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Case Reports in Ophthalmological Medicine
Volume 2013 (2013), Article ID 803989, 5 pages
http://dx.doi.org/10.1155/2013/803989
Case Report

Severe Macular Edema in Patients with Juvenile Idiopathic Arthritis-Related Uveitis

1Department of Ophthalmology, Ocular Immunovirology Service, Sapienza University of Rome, Viale del Policlinico 155, 00161 Rome, Italy
2Department of Biotechnological and Applied Clinical Sciences, Eye Clinic, University of L'Aquila, Italy

Received 3 June 2013; Accepted 21 July 2013

Academic Editors: H. Y. Chen, A. Ferreras, and S. Machida

Copyright © 2013 Maria Pia Paroli et al. This is an open access article distributed under the Creative Commons Attribution License, which permits unrestricted use, distribution, and reproduction in any medium, provided the original work is properly cited.

Abstract

Purpose. To report the onset of severe macular edema in adolescent female patients affected by juvenile idiopathic arthritis (JIA). Methods. Four female patients affected by JIA-related chronic anterior uveitis (CAU), complicated by severe macular edema, were retrospectively analyzed. Macular area was evaluated by fluorescein angiography and optical coherence tomography (OCT). Results. CAU was bilateral in three patients. Mean age of uveitis and arthritis onset was, respectively, years and years. All patients underwent cataract extraction surgery. Despite ocular inflammation being controlled by topical/systemic therapy, during adolescence (mean age of appearance/diagnosis: years) patients developed severe unilateral macular edema. OCT revealed massive macular thickening (range from 550 μm to 1214 μm). Conclusions. Macular edema appeared in female adolescent patients in eyes with long-dating CAU submitted to cataract surgery. In such patients, in presence of age-related microvascular changes due to the enhancer effect of sex hormones, cataract extraction should be a factor triggering the retinal complication.

1. Introduction

Eye involvement in juvenile idiopathic arthritis (JIA) is frequent: typically the uveitis is a chronic, bilateral, and nongranulomatous anterior uveitis with insidious and asymptomatic course. Macular edema is one of the most sight-threatening complications, ranging from 3% to 47% [1]. It is reported that macular edema is the cause of legal blindness in 8% of children affected by active uveitis [1]. Pathophysiology of inflammatory macular edema is still unclear. The major cause might be the breakdown of the inner blood-retinal barrier. Microvascular factors are involved and probably enhanced by inflammatory factors and by sex hormones. In our study, we describe four peculiar cases of severe macular edema which appeared during adolescence in JIA female patients affected by chronic anterior uveitis (CAU) from infancy, in which uveitis was under control for a long time.

2. Material and Methods

The clinical history of four patients affected by JIA-related uveitis presenting highly severe macular  edema was retrospectively analyzed. Fluorescein angiography (FA) and optical coherence  tomography (OCT) examination were also performed to determine qualitatively and quantitatively  the entity of macular involvement. This study was conducted according to the principles of the  Helsinki Declaration and good clinical practices. The following data were collected  for each patient: age at first visit, age at onset of uveitis, age at onset of arthritis, clinical features of  uveitis, and medical and surgical treatment. Each patient had complete eye examinations including  visual acuity examination by Snellen charts or illiterate E charts, slit-lamp biomicroscopy,   intraocular pressure, and fundus evaluation. Moreover, each patient underwent a routine laboratory  examination including complete blood cell count, erythrocyte sedimentation rate, urinalysis and  serum biochemical analysis (e.g., autoantibodies, HLA I and II class typing). Fluorescein  angiography using the digital imaging system Topcon IMAGEnet H 1024 (Topcon,   Inc., Paramus, NJ, USA) was performed in only one patient (Case 1), while the other ones refused  to do the examination. Macular morphology and thickness were studied by Spectralis OCT   (Heidelberg Engineering, Heidelberg, Germany) which provides up to 40.000 A scans/sec with a  depth resolution of 7 μm and a transversal resolution of 14 μm. The retinal thickness measurements were obtained through a raster scans, consisting of 19 high-resolution line scans. Retinal  thickness values were calculated for nine areas, corresponding to the Early Treatment Diabetic  Retinopathy Study (ETDRS) areas. Standard radial scans of macular region were also performed to  assess macular morphology and thickness.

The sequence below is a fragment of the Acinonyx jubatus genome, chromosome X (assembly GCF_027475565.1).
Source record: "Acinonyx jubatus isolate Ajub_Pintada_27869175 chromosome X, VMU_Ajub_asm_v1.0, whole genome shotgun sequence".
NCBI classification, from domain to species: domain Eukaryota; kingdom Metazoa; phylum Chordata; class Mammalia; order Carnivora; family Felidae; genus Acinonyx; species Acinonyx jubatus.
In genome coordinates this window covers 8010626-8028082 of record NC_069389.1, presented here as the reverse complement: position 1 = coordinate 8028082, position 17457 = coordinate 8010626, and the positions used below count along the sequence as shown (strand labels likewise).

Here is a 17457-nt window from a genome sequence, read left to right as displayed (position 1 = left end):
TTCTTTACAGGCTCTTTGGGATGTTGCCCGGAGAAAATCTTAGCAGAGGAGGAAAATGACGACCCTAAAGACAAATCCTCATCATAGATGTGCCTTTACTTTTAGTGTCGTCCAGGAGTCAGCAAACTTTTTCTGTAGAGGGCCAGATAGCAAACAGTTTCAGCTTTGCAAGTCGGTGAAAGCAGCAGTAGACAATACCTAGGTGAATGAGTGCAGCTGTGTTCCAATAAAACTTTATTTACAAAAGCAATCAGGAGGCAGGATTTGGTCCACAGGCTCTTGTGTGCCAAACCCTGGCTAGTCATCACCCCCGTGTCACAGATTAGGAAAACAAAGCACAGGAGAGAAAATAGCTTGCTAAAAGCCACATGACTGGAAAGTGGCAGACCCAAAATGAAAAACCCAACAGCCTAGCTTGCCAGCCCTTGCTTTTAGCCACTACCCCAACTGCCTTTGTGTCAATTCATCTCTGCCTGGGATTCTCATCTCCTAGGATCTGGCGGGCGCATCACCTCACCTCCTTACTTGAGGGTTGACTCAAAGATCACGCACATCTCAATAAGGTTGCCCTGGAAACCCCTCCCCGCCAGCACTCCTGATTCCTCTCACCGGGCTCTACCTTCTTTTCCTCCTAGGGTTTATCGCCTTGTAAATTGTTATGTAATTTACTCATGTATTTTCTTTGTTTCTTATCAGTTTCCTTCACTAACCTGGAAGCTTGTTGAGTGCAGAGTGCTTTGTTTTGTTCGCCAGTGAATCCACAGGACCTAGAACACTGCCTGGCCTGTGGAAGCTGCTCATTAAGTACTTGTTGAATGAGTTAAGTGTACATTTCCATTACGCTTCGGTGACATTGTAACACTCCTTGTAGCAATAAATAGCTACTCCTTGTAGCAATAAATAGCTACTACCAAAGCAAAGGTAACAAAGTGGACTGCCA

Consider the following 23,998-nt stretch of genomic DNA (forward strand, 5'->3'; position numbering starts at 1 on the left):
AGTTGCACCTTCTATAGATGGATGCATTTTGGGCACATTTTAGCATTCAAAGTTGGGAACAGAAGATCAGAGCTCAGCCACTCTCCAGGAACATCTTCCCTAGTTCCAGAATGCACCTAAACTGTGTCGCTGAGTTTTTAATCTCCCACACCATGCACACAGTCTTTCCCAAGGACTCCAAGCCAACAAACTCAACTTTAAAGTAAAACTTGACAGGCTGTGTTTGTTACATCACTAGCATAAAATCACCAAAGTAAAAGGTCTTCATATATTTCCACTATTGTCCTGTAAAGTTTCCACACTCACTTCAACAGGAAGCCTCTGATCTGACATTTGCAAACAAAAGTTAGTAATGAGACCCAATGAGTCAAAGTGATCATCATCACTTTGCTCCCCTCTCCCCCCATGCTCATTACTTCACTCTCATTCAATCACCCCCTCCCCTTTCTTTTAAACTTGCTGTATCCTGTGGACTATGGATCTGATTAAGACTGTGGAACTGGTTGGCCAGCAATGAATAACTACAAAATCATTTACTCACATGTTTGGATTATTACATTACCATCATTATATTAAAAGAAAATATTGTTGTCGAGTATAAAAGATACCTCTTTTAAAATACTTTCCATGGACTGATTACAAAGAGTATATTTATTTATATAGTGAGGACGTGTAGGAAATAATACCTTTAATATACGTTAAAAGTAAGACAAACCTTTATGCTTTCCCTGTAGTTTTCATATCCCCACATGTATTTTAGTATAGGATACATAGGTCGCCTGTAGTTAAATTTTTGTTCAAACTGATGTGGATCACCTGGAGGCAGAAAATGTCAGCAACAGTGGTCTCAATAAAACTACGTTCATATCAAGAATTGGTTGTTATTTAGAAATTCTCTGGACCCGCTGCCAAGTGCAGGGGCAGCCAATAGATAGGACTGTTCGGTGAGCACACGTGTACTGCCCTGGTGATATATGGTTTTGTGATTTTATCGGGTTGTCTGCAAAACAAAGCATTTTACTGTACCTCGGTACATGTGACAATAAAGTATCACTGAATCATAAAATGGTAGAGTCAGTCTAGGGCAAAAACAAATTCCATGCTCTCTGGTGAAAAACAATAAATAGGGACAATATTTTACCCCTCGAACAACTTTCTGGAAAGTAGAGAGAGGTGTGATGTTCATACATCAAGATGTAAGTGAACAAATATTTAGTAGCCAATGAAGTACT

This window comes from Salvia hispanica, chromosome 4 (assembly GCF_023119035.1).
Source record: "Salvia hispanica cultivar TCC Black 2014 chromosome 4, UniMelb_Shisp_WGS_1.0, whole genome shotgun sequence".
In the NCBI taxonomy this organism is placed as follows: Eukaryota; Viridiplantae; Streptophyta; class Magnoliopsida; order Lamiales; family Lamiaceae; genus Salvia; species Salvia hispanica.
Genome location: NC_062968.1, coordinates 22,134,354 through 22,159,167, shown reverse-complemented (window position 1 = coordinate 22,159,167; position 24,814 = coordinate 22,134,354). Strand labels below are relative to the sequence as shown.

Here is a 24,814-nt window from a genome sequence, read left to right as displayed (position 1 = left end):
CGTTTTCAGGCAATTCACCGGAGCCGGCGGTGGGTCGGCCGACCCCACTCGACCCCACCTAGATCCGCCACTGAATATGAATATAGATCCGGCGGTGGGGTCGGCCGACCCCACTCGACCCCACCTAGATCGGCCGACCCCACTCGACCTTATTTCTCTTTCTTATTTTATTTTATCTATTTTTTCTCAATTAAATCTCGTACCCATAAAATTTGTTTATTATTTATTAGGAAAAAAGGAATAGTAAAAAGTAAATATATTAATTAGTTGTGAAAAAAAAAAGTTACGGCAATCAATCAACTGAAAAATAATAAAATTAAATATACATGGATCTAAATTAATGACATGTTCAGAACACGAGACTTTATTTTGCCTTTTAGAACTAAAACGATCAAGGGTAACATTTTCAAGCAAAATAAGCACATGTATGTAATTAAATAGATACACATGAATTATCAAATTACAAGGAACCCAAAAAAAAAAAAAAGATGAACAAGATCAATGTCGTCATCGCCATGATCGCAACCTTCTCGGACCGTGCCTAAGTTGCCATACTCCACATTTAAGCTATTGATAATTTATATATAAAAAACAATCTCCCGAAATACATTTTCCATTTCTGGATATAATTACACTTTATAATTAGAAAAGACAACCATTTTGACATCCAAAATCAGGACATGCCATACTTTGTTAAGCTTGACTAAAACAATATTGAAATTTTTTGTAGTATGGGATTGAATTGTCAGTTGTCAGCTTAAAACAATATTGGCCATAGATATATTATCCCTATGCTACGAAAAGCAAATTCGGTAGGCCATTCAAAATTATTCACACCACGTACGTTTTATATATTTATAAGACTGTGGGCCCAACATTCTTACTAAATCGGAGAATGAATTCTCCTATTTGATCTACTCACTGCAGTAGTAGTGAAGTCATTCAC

3. Results

Four female adolescent patients affected by CAU presented severe macular edema after a mean of   years from the diagnosis. Chronic anterior uveitis was bilateral in three patients and unilateral in one. Mean age of uveitis onset was years (range from 2 to 6); mean age of  arthritis onset was years (range from 3 to 7). All patients underwent cataract extraction  surgeries. Two patients underwent bilaterally pars plana lensectomy with anterior vitrectomy (Cases 2 and 3). Two patients underwent unilateral cataract surgery by phacoemulsification (Cases 1 and 4): only in one of these an intraocular lens (IOL) was implanted (Case 4). Despite ocular  inflammation being well controlled by topical and systemic steroids and/or immunosuppressors,  some years later, during adolescence (11, 13, 15, and 16 years old, resp.), patients developed  unilateral sight-threatening severe macular edema. Mean visual acuity was 20/80, and OCT revealed  massive macular thickening with mean foveal thickness of μm (range 550 to 1214).   Mean follow-up time was years. The clinical history and the clinical progress of ocular  inflammation of these 4 patients affected by JIA-related CAU, complicated by severe cystoid macular edema (CME), were analyzed.